Pros: Detail rich portrait of another culture's Christmas traditions
Cons: The tree doesn't seem to stand up straight
The Bottom Line:
To hang or display?
Either way, the details shine
It's Christmas in Killarney as Doorways Around the World Visits Ireland
2010 was the year I finally gave in. I've looked at Hallmark ornaments for years, but only bought one or two. But since the year began, I've started collecting several official and unofficial series. My pocketbook hates me, and I fear it will only get worse in the next few years.
One of my new series is Doorways Around the World. This series features traditional Christmas decorations from various locations. While the first two years didn't sell super well (I was able to pick them up at a local Hallmark store that still had them), Ireland seems to have sold out quickly. I'm not sure why it was more popular, but I hope it means they will consider extending this series for quite a while since each ornament is a work of art.
Fortunately, there is quite a bit of writing on the back of the box the ornament comes in. That means I actually know what I am looking at. The ornament is detailed all the way around. You'll want to position it so that you can enjoy the entire thing during December.
The door is located about one third of the way across the three inch base. The short portion represents the front of the house. The wall and ground in front of the door is molded to look like stone. There is a pale of whitewash sitting on the ground since it is tradition to white wash the door. A red candle is left burning in the window next to the door as welcome to Mary and Joseph. The bottom half of the door is closed, but the top half, which has a wreath on it, is partially open.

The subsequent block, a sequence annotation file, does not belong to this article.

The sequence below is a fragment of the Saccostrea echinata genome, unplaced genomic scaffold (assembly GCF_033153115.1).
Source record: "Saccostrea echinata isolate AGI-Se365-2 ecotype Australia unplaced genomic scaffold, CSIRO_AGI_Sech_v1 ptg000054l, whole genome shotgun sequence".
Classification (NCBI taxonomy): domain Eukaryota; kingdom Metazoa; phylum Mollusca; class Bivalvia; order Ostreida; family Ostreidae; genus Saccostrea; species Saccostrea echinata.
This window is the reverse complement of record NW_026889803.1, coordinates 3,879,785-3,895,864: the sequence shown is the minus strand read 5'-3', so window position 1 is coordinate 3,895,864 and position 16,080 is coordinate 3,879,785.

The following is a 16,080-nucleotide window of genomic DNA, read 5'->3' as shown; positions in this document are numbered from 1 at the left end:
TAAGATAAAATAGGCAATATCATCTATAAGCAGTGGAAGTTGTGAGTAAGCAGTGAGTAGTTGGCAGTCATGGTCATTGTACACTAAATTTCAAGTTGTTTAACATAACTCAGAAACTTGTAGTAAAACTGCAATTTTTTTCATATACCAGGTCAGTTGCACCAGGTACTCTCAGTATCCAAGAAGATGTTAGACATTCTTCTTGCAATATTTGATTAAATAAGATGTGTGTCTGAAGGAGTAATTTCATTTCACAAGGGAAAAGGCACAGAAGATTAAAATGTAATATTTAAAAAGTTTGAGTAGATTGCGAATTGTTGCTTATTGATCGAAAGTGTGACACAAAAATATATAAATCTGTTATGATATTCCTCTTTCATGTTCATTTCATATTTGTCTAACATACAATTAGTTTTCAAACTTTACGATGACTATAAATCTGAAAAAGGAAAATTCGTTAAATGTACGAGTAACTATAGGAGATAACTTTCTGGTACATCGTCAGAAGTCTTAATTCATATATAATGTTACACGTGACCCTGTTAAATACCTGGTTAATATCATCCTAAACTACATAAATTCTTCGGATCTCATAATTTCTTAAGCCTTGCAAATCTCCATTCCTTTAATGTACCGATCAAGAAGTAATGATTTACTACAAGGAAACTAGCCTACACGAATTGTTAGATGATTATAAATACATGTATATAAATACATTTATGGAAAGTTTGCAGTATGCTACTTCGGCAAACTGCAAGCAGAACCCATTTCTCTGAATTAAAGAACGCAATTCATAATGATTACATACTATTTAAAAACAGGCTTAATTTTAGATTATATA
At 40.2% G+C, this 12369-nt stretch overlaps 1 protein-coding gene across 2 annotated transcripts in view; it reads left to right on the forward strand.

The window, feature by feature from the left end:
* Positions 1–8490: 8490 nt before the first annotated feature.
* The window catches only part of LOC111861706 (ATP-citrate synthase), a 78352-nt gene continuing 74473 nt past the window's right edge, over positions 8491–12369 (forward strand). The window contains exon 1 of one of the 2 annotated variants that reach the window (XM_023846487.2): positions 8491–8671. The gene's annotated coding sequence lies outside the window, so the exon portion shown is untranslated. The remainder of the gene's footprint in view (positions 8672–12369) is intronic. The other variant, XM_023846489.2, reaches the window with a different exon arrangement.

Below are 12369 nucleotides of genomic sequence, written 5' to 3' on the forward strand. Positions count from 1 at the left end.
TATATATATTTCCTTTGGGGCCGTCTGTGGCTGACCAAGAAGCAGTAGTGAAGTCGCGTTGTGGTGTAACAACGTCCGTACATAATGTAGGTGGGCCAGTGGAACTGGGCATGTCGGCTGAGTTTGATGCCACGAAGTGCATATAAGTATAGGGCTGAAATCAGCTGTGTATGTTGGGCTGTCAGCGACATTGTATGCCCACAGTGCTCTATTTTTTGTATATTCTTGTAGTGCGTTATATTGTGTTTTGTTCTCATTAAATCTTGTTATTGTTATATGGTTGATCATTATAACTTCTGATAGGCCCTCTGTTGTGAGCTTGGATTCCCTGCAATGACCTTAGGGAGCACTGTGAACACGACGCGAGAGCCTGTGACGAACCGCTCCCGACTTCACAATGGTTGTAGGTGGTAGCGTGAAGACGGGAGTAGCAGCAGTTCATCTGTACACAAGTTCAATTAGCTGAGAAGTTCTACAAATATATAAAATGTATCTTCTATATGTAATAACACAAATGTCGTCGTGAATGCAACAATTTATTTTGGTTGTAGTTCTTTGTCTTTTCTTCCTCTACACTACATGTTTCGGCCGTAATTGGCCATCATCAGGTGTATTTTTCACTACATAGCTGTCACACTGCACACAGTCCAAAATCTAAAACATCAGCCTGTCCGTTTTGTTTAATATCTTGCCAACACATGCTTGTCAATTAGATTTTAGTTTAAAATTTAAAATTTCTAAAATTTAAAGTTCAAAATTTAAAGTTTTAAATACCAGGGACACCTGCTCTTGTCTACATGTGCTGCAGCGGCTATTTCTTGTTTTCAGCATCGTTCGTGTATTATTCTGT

When you turn the ornament around, you see the inside of the house. There is a holly tree topped by a Celtic cross. Several wrapped presents sit under the tree. The table has a picture of milk and a loaf of a traditional bread made with caraway seeds and raisins. And the wall paper around the door is full of Shamrocks. All this sits on a wood floor covered by a rug.
As I said, the details are amazing. While the entire ornament is obvious made out of plastic (it's lightweight for its size), the textures look real. Thanks to the back of the box, I feel like I've learned about another culture, even if it is only a quick paragraph. Honestly, I am tempted to find some place to set this out to be displayed since I am afraid the details will get lost on the tree.
As I mentioned, the base is 3 inches long. The ornament is about 4 inches tall. This isn't something that is going to tuck nicely into the tree. It's going to take up some room. The big base is wide and flat, meaning if you decide to display it by setting it out, it will stay on any flat surface. The brass ring to hang the ornament is located at the top of the thatch roof over the door. Not surprising (since the door isn't centered), the ornament tips slightly to the back of the ornament, but if you hang it on your tree, you'll never notice.
The one detail that keeps this ornament from being perfect is that holly tree. At least on mine, the tree tilts slightly to one side and seem to be slumping. Since the leaves are attached to a wire that spirals up, this isn't super surprising. I think if it stood up completely straight, I would love it as much as I love the first two.
If you look at the bottom, you'll find the standard Hallmark markings. There's a 2009 copyright date and 3 in a Christmas tree since this is the third in the series.
As I mentioned, this particular ornament in the series sold out very quickly for whatever reason. While the first two are cheap, this one seems to be climbing rapidly in price. Since I'm just getting into collecting ornaments, I don't know if prices every drop, but if you want this, you'll have to do some hunting to get it at a reasonable price at this point.